By Nin-Hai Tseng
August 22, 2012

FORTUNE – Munis beware. So suggests one of the world’s savviest investors.

Warren Buffett’s Berkshire Hathaway (BRKA) recently terminated credit-default swaps insuring $8.25 billion of municipal debt, according to the company’s latest quarterly SEC filing. The original bet was a bullish one — in the event the municipalities defaulted on their debt, Berkshire would have to pay out. The move to terminate those contracts may have made some investors more skittish about the finances of U.S. states, cities and towns, but this shouldn’t come as a surprise to those who have closely followed Buffett’s remarks.

Since at least 2009, Buffett has warned about the risks of insuring municipal bonds. In his annual letter to shareholders, he said rather than raise taxes to fill budget gaps, government officials might be inclined to default on bonds whose payments are guaranteed by insurance companies. Guaranteeing munis against default, he wrote, “has the look today of a dangerous business — one with similarities, in fact, to the insuring of natural catastrophes.”

Berkshire’s CDS bet comprised just over half of its $16 billion bet on munis, so he hasn’t given up entirely on the public debt market. Still, some have called its termination the second coming of Meredith Whitney’s muni call. The investment advisor warned in late 2010 of widespread muni defaults. Bond prices plummeted following her warning, but have since rallied when her prediction of “50 to 100 sizable defaults” didn’t exactly pan out.

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Indeed, the appetite for munis (and their yields) has been insatiable as the economic uncertainties in the U.S. and Europe continue. The S&P National AMT-Free Municipal Bond index, which measures highly rated bonds, is up 4.9% year to date.

So what explains Berkshire’s latest alert?

For one, it could be the precedent that a rash of bankruptcies in California has set. Municipal defaults are considered rare, but Buffett last month told Bloomberg Television that the stigma has subsided now that sizeable cities – San Bernardino, Stockton and Mammoth Lakes – have all filed for protection within the past few weeks.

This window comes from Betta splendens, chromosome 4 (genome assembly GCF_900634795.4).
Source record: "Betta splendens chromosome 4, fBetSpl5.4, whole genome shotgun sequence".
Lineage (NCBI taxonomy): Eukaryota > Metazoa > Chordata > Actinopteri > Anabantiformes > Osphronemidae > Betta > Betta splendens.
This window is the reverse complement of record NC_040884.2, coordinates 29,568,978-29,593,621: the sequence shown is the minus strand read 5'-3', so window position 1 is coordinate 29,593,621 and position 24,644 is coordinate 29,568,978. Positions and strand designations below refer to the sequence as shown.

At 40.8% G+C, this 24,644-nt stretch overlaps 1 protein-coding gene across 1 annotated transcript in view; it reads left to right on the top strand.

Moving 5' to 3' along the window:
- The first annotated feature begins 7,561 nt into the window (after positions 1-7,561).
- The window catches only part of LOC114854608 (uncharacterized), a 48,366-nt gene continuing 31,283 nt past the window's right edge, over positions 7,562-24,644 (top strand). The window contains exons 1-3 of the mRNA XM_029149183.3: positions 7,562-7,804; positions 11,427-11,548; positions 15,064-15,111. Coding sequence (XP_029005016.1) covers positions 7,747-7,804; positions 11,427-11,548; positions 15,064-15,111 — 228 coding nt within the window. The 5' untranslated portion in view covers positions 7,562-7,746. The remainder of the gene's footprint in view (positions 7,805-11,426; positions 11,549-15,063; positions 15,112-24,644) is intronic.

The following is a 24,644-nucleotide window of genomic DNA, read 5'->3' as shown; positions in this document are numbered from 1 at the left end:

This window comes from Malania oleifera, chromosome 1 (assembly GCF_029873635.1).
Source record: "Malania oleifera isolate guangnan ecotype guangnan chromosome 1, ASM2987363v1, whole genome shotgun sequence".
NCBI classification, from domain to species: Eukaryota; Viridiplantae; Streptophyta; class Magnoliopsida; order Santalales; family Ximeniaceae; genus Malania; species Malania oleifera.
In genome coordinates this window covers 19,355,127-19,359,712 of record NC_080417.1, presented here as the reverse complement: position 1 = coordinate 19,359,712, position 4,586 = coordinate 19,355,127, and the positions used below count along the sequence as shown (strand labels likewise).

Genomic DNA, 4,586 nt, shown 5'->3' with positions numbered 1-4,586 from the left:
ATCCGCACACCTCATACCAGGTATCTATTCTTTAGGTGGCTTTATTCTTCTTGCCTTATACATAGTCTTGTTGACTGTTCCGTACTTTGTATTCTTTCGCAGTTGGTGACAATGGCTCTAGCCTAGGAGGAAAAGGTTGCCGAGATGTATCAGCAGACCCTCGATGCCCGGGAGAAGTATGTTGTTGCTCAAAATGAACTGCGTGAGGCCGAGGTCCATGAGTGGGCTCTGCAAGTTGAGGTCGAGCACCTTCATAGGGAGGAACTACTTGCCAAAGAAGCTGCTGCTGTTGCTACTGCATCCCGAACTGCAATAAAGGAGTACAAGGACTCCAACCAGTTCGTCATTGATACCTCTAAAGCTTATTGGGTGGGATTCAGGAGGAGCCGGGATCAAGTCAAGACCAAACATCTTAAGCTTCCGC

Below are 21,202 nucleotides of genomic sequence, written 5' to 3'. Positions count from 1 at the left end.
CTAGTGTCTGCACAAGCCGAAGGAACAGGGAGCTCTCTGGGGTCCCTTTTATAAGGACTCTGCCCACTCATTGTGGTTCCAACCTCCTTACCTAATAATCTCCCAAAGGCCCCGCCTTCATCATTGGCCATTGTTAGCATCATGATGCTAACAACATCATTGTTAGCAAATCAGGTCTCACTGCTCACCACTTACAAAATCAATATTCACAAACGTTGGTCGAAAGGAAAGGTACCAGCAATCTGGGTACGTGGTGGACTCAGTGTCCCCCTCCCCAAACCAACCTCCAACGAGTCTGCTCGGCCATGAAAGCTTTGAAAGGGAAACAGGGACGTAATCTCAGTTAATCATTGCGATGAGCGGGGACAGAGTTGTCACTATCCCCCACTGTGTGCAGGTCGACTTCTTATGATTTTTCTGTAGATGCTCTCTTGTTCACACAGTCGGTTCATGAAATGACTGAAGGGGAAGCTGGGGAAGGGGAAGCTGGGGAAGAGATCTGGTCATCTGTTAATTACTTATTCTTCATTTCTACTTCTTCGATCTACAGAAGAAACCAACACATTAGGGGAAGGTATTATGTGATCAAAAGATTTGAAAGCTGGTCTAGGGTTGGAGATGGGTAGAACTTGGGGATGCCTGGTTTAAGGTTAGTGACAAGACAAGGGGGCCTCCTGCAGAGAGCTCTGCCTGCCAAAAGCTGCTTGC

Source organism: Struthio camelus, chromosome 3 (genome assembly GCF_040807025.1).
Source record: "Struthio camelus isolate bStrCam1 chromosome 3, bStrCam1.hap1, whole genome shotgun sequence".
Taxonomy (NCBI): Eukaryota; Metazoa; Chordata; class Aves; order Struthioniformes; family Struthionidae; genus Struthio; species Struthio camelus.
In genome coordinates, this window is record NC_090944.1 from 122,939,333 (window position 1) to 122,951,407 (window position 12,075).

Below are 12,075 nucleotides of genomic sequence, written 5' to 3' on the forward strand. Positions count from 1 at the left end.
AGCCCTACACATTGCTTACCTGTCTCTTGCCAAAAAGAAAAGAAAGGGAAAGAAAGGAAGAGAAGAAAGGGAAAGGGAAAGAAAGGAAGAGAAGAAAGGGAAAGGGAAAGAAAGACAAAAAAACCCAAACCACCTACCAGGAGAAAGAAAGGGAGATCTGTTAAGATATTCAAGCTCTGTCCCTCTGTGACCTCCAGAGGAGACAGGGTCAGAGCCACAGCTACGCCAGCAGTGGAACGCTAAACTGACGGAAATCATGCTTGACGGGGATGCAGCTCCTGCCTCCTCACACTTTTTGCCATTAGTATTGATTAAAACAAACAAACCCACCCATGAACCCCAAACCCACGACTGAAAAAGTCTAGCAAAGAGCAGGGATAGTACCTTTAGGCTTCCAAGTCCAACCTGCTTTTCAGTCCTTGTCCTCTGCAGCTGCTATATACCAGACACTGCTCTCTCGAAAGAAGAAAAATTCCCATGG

Across the U.S., cities and towns have been strained by rising costs of workers, including retiree health benefits and pensions. This comes as revenues that municipalities count on from sales and property taxes have dramatically fallen following the deepest recession since the 1930s.

“Once people find that the city works the next day, it makes it easier for the city council next time they have a problem with pensions – or whatever it is – just to say, ‘Well, we’ll declare bankruptcy,” Buffett added in his interview with Bloomberg.

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Buffett alluded to this back in Berkshire’s 2009 letter to shareholders: “What mayor or city council is going to choose pain to local citizens in the form of major tax increases over pain to a far-away bond insurer?”

To be sure, the Oracle of Omaha doesn’t necessarily think the nation is on the verge of hundreds of billions of dollars in defaults, as Whitney had predicted. The scale would probably depend on how the federal government might respond, as Buffett said in 2010 during a hearing of the U.S. Financial Crisis Inquiry Commission in New York: “There will be a terrible problem and then the question becomes will the federal government help.”

Berkshire had been trimming its investment in municipal debt. And its latest move, among other factors, might very well reflect uncertainties of whether the federal government will come to Main Street’s rescue. After all, Washington lawmakers are dealing with their own budget woes in bringing down the U.S. deficit. If Congress can’t agree on how to address the pending “fiscal cliff” before the end of the year, $7 trillion worth of tax increases and spending cuts will begin to take effect in January – a development economists fear could send the economy back into recession.

So if Berkshire this week has deepened worries over munis at all, it really shouldn’t. Buffett has been clear all along.

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